Posted October 22, 2012 | comments 5 Comments

Letter to the Editor: Replace Obama


Our economy is in serious danger if things don't change soon. The current foreign policy is falling apart around the world. It is time to elect a true leader who will:
• Promote energy independence by making the use of domestic resources easier.
• Help Americans develop skills to succeed in business by education reforms that improve the ability of teachers to teach and children to learn.
• Focus on trade that works for America by making it easier to export products.
• Cut the deficit by cutting spending.
• Champion small business by reducing taxes and regulations, thus making it easier for businesses to hire.
• Implement a foreign policy that will strengthen our military to deter war by a show of strength.
• Improve our missile defense system.
• Improve our ties with our allies.
• Take care of our wounded military personnel and veterans.
• Create a smaller, smarter, simpler government by reducing the size of the federal government and getting our fiscal house in order.
• Cut regulations.
• Implement a fair tax code.
• Strengthen the economy by cutting corporate tax rates that stifle job creation and goods production.
• Reform and preserve Social Security and Medicare without hurting those who qualify for them now and in the future.
• Ensure that American laws reflect America's values of preserving life, including that of the unborn, at home and abroad.
• Will appoint an attorney general who will defend the Defense of Marriage Act and champion a Federal Marriage Amendment to the Constitution that defines marriage as between one man and one woman.
• Will be a leader who leads, and does not blame others for his mistakes.

President Barack Obama's policies have failed. It is time to replace him with a president who will implement policies with a proven track record of success. It is time to replace him with Mitt Romney. It also is time to elect George Allen, re-elect U.S. Rep. Bob Goodlatte, U.S. Rep. Frank Wolf, and other leaders who will support George Romney in his policies.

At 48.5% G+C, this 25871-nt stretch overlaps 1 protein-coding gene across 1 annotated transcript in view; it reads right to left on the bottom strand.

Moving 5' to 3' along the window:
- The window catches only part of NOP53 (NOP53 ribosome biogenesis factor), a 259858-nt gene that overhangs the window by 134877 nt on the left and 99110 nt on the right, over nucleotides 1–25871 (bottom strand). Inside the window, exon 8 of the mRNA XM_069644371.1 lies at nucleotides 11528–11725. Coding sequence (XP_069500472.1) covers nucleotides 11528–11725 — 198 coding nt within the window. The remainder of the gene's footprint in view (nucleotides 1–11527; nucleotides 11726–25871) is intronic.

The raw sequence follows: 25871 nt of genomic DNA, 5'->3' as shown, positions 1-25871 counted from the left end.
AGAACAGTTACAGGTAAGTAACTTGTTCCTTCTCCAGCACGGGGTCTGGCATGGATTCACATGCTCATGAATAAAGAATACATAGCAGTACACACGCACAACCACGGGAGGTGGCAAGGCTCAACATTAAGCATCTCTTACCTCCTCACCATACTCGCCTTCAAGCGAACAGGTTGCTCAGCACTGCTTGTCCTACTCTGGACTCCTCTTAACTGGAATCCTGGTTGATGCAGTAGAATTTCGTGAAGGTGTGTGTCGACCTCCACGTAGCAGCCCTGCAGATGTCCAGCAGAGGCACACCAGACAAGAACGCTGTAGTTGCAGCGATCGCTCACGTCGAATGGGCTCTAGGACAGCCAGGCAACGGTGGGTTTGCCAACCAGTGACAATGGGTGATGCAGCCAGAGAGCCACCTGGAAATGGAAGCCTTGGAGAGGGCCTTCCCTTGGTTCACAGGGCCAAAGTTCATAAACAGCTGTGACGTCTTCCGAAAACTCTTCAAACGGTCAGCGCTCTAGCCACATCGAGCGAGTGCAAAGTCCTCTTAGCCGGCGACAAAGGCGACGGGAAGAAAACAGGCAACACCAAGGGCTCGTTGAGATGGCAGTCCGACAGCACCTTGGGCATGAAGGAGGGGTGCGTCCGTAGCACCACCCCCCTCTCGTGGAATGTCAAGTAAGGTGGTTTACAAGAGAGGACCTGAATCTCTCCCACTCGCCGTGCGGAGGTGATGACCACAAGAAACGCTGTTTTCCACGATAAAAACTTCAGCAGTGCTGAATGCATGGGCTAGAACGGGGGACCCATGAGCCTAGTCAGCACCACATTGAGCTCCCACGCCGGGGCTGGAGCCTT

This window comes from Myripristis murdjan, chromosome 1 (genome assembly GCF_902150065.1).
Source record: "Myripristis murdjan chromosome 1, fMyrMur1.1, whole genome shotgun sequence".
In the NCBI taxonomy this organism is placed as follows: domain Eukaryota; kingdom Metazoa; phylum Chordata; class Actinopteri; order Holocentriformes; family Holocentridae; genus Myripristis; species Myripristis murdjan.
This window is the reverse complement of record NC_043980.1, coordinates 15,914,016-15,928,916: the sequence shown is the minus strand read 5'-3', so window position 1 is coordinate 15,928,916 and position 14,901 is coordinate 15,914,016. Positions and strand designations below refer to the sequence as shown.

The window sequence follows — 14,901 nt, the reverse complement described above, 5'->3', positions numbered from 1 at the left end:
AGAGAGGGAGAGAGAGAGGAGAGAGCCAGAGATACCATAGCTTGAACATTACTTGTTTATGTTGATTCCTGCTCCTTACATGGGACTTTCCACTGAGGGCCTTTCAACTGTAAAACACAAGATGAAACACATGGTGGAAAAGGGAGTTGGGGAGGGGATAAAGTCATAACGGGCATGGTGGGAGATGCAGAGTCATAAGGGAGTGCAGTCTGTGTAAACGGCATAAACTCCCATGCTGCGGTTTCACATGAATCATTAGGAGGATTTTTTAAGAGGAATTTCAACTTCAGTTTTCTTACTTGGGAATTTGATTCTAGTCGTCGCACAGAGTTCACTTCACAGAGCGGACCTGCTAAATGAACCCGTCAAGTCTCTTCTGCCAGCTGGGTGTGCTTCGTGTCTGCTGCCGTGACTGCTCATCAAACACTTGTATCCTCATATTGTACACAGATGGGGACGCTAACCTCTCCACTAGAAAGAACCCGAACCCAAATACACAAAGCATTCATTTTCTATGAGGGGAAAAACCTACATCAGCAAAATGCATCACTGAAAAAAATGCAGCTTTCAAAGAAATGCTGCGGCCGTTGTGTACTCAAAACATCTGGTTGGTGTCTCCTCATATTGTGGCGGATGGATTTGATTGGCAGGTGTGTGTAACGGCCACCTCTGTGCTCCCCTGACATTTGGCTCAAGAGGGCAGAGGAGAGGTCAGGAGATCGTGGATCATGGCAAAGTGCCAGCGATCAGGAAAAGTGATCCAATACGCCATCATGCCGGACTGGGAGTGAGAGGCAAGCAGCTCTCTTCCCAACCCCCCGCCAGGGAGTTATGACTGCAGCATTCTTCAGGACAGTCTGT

L. John Bost, Strasburg

5 Comments | Leave a comment

    Talk is cheap. The truth is something else:


    Do you mean Willard "Mitt" Romney, the flip-flop-flipping lying sack of lies who begs us to 'trust him' until after the election? You remember Ronald Regan's famous quote, "Trust, but verify"?

    I am still waiting for Romney (pick-a-number-any-number) to verify his economic plans, his tax plans, his jobs plans, his women's health care plans. Until he does, I wouldn't trust him to walk my dog.

    There is one too many holes in Romney's bucket. This Washington Post Editorial proves it:


    THE EVIDENCE continues to mount about the implausibility — make that the irresponsibility — of Mitt Romney’s pick-a-number-any-number tax plan. In his latest non-answer to how he would make up the $5 trillion budgetary hole he proposes to dig by lowering marginal income tax rates 20 percent and cutting other taxes, Mr. Romney has said he might not press to eliminate or curtail specific deductions or credits. Instead, he has suggested, taxpayers might be given a maximum amount to use for deductions as they saw fit.